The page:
By Whitney Dailey
Earth Day has come a long way from its humble roots in 1970 as the brainchild of peace activist John McConnell and Sen. Gaylord Nelson. Today, honoring the earth is a month-long affair, with citizens from 192 countries partaking in activities. And this Earth Day promises to be the biggest yet – as world leaders convene to officially sign the Paris Climate Agreement and 1 billion citizens of the globe come together to celebrate the one and only planet we have.
Brand marketing campaigns during Earth Month have dramatically evolved over the years as well. When Cone Communications began tracking Earth Month campaigns back in 2008, companies were hyper-focused on infusing the color green into their efforts, and activations tended to revolve around how many trees could be planted.
Over the last decade, marketers have learned from missteps of greenwashing, and campaigns during the month of April have undergone a transformation. The early landmark campaigns like GE’s “Project Plant a Bulb” and Office Depot’s “Growing Greener” have come and gone, replaced by newer efforts that reflect the growing consumer sophistication around social and environmental issues – and their expectations of companies.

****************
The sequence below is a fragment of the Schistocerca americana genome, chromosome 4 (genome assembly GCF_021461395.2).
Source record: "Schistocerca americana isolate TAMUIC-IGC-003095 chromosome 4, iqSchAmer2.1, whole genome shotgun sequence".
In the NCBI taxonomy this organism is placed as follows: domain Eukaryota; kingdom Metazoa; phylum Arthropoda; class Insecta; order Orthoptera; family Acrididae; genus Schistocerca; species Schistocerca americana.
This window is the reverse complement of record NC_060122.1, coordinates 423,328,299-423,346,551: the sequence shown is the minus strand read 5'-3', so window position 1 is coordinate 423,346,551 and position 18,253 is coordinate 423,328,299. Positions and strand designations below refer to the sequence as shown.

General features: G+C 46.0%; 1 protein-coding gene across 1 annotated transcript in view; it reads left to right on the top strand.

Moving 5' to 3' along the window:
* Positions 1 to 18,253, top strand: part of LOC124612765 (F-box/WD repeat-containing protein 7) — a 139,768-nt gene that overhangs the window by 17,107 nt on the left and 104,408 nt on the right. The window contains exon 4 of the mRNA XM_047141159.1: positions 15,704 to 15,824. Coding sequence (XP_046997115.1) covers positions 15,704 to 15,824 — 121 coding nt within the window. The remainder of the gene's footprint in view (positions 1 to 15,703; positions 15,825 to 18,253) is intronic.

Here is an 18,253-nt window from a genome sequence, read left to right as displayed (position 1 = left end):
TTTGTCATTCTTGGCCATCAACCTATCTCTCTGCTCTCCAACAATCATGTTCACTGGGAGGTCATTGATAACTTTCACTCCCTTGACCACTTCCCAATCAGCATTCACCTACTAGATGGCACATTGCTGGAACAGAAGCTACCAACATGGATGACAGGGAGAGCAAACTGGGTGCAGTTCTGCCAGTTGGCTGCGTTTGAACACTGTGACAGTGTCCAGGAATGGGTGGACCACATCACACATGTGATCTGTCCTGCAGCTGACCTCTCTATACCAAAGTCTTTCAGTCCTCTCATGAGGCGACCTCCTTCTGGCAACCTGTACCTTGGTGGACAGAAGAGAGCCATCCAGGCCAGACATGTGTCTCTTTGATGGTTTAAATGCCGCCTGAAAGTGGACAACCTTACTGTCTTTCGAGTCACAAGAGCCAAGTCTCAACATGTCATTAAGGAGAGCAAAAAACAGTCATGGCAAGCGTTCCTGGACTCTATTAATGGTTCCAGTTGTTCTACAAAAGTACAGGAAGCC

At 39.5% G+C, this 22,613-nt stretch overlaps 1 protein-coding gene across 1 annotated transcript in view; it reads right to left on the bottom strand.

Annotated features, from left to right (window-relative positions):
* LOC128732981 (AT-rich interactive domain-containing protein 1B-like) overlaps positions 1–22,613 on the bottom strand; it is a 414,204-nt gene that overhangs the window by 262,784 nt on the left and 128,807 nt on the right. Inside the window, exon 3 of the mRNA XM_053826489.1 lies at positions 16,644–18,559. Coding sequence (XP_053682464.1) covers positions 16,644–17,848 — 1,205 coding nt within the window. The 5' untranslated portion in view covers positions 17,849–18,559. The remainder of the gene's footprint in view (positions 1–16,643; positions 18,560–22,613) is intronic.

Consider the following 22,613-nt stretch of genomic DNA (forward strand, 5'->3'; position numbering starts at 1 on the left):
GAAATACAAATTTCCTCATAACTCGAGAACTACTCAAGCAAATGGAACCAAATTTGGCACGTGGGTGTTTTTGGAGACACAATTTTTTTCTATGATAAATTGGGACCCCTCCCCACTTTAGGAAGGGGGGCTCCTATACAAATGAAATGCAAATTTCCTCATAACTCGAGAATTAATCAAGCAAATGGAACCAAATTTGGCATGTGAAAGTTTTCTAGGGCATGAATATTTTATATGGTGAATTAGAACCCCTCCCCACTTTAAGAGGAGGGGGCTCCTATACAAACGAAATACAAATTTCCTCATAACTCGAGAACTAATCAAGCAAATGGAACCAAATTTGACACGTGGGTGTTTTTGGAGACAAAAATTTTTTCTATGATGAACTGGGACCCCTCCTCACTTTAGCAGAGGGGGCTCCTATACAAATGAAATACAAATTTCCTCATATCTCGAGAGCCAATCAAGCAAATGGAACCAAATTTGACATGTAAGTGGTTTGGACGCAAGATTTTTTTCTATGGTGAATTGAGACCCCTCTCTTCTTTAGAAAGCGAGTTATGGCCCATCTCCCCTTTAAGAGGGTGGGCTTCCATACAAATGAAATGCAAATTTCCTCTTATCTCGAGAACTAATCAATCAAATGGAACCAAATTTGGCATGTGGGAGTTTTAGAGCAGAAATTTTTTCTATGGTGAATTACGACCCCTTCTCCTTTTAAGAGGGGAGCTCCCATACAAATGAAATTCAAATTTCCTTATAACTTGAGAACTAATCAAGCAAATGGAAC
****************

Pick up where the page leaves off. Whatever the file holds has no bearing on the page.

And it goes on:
Now, marketers are leveraging Earth Month as a moment in time to communicate commitments and broader efforts in environmental stewardship. Companies are replacing nonaligned tree plantings and community clean-up efforts with a more thoughtful approach: sharing progress and efforts related to specific environmental commitments – whether that’s reducing waste in a supply chain, conserving water or showcasing a company’s role in protecting bees.
Earth Month is reaching maturity – and here are the key learnings we see from tracking the space for nearly a decade:
- Break through with issue-specific efforts: Companies are abandoning broad-sweeping green messaging and breaking through with a clear focus on issues that are material to their business. For Virgin America, this meant prioritizing carbon reductions with its Earth Month campaign. Last year, for each passenger who offset his or her flight using the airline’s onboard seat-back entertainment system, Virgin made a matching donation to the CarbonFund.org Foundation and NatureBridge.
- Prioritize tailored engagement and impact: Earth Month campaigns of the past were all about aspirational environmental messages and one-way communications. Now, new efforts focus on motivating specific audiences to action and impact. American Eagle Outfitters achieved this last year with an Earth Month campaign in partnership with nonprofit Make It Right. The retailer encouraged consumers to bring in old denim in exchange for a 20 percent discount toward a new pair of jeans. The old denim was then shredded and used for insulation in Make It Right’s affordable homes across the country, creating both positive social and environmental impacts.